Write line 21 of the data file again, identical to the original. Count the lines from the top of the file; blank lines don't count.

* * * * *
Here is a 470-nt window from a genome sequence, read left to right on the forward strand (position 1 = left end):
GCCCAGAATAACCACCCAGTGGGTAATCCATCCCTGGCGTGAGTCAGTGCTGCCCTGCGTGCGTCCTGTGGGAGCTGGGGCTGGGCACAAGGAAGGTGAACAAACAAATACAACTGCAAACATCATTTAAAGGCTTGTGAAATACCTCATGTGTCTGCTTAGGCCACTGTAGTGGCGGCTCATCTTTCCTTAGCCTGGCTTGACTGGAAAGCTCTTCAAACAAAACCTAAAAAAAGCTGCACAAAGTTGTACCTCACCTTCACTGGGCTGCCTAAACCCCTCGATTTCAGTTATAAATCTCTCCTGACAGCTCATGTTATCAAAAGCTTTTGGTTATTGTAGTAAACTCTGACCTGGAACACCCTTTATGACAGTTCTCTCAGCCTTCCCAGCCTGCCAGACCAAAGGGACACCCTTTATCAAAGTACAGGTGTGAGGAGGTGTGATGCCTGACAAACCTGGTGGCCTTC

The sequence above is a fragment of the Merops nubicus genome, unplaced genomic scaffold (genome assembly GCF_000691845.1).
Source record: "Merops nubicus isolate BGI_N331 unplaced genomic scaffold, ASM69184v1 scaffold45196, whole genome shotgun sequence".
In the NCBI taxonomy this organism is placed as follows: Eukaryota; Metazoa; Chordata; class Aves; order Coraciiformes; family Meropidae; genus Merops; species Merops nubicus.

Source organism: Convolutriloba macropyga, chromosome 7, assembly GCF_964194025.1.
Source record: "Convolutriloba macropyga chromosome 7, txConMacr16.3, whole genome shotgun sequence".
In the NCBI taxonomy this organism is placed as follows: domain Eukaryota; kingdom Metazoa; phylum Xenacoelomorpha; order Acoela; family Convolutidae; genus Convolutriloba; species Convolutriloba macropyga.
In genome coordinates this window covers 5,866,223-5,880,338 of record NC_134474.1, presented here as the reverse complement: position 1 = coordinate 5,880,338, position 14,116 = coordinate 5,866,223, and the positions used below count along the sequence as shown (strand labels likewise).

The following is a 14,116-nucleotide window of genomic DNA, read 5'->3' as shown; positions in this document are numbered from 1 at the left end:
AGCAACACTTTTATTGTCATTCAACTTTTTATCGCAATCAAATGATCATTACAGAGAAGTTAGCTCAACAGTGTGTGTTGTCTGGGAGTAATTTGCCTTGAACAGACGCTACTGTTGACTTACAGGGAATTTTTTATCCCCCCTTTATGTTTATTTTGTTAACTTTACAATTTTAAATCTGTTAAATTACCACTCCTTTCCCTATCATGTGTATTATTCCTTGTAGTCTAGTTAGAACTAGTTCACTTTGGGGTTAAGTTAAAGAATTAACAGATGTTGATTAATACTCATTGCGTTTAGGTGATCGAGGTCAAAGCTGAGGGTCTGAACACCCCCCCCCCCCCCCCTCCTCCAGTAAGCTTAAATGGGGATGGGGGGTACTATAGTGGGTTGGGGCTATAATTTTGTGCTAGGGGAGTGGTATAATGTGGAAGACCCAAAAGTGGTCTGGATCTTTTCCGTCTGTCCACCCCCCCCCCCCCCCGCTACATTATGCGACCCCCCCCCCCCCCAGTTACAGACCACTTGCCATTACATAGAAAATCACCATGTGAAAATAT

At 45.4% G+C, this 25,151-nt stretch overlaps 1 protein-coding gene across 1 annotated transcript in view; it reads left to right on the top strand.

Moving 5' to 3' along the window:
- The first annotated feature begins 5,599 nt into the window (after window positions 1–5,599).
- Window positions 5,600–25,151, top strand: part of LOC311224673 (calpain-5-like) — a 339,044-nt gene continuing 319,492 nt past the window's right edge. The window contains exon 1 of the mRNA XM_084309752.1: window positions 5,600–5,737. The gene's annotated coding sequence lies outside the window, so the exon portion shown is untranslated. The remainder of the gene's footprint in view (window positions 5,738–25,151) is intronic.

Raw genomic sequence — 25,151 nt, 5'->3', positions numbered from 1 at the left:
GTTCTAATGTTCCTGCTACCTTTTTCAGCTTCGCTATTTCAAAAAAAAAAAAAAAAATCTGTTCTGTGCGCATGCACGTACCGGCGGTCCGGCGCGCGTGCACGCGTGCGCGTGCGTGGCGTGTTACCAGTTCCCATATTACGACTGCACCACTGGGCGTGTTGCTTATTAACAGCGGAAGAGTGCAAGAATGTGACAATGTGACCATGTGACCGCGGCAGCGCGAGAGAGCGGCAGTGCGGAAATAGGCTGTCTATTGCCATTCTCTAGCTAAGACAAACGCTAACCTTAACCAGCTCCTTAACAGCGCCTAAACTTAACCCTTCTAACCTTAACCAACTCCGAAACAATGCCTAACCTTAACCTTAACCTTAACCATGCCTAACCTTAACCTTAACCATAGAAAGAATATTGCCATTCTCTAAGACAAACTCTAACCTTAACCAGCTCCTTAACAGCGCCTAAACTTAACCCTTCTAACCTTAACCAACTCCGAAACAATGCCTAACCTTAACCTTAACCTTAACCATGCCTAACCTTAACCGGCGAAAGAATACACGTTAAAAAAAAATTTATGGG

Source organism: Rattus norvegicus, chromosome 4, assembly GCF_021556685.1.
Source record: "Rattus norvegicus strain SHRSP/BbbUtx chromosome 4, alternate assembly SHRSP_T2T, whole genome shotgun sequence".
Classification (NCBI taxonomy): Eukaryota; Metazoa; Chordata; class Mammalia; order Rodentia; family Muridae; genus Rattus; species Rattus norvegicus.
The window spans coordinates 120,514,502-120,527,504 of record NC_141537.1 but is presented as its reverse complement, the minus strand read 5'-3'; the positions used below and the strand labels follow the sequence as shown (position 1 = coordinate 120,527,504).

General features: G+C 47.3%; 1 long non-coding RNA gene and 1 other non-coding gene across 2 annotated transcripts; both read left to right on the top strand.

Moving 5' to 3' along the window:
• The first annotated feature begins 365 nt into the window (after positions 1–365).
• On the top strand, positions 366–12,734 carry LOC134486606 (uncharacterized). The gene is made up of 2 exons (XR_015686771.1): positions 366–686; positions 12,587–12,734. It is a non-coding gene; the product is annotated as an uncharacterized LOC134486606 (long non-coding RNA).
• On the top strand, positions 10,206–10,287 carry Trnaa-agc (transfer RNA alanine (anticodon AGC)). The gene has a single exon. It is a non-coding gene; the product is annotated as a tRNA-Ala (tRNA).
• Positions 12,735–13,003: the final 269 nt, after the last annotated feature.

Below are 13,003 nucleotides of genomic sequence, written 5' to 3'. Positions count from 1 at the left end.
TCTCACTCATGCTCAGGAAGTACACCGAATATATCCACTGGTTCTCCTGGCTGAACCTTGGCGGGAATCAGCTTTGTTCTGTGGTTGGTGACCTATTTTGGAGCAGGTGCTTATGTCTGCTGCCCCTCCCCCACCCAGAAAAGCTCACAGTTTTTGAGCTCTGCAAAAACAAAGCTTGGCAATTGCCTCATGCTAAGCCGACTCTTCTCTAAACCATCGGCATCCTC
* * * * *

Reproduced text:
The window spans coordinates 120,514,502-120,527,504 of record NC_141537.1 but is presented as its reverse complement, the minus strand read 5'-3'; the positions used below and the strand labels follow the sequence as shown (position 1 = coordinate 120,527,504).